Taiwan is a small, densely-populated (second only to Bangladesh among nations) island in the Western Pacific off the southeast coast of China, that has a significant population of Austronesian indigenous peoples. The indigenous peoples of Taiwan consist of 14 different officially recognized tribes, as well as some unrecognized tribes, totaling nearly 500,000 people. This represents just over 2% of the total population of Taiwan, with the rest of the 23,300,000 comprised of Han Chinese, who started migrating to Taiwan in the late 1600s. The 14 official recognized tribes are: Amis, Atayal, Bunun, Kavalan, Paiwan, Puyuma, Rukai, Saisiyat, Sakizaya, Sediq, Thao, Truku, Tsou, and Yami.
Similar to many indigenous populations across the world, the indigenous peoples of Taiwan have experienced generations of devastating colonial oppression by foreign governments. Taiwan’s indigenous peoples had their sovereignty and lived independently for approximately 8,000 years before Taiwan was invaded by foreigners in the 17th Century—Holland, Spain, Portugal, and China’s Ming and Ch’ing Dynasties. Despite centuries of continuous colonization, the plains in Eastern Taiwan and the mountains of Central Taiwan, home to many indigenous tribes, were not governed by foreign authorities until the beginning of the Japanese colonial era in 1895. At that time, in order to subdue the tribes, the Japanese colonial government initiated a bloody 5-year military campaign. Most indigenous tribes fought against the Japanese military, leading to many war casualties among indigenous peoples. During the 1914 Truku and Japanese War, many Truku warriors lost their lives as 3,000 warriors fought against 20,000 Japanese soldiers. Consequently, tribal elders decided to surrender to the Japanese military to prevent the obliteration of the Truku Tribe with the vision and hope to preserve future generations.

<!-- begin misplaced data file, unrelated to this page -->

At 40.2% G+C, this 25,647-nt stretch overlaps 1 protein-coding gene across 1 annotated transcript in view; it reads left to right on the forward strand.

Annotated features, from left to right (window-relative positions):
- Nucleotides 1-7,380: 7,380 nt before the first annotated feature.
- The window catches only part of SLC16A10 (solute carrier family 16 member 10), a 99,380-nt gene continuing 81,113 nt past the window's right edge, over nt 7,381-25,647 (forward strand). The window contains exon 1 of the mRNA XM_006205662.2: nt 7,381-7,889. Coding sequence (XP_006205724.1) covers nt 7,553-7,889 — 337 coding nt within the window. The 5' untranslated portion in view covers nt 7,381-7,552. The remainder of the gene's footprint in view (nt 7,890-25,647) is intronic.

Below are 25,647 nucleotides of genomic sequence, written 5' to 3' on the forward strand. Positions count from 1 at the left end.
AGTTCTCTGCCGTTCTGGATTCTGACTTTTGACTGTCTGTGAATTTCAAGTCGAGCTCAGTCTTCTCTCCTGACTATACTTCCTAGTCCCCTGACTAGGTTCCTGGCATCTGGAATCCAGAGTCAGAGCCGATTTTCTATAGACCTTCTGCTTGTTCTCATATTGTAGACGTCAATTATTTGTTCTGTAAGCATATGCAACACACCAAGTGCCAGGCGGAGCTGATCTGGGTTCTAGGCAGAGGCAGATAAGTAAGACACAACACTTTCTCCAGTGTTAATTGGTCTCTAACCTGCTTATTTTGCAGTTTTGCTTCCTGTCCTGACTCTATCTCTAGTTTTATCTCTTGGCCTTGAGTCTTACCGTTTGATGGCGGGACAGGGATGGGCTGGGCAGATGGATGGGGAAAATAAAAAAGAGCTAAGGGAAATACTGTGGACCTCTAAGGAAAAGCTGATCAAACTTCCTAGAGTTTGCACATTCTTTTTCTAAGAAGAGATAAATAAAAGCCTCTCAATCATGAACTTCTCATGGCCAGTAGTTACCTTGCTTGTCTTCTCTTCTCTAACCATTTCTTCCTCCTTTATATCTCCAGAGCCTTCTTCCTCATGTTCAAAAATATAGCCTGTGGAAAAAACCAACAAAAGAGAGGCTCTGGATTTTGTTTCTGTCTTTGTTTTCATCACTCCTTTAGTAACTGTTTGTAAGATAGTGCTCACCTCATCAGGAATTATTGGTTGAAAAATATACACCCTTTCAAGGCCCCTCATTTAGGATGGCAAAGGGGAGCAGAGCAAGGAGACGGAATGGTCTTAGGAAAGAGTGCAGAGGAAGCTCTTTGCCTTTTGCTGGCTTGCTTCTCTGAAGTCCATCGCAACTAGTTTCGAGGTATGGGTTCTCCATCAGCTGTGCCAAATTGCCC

The Japanese government forced the relocation of indigenous communities to the lowlands and scattered communities from the same tribe to live far apart from each other. The forced relocation made it easy for the Japanese government to control the indigenous tribes. The relocation dramatically shifted the indigenous lifestyle from traditional hunting and gathering to agricultural production, and destroyed the traditional organization and tribal cohesion of indigenous communities.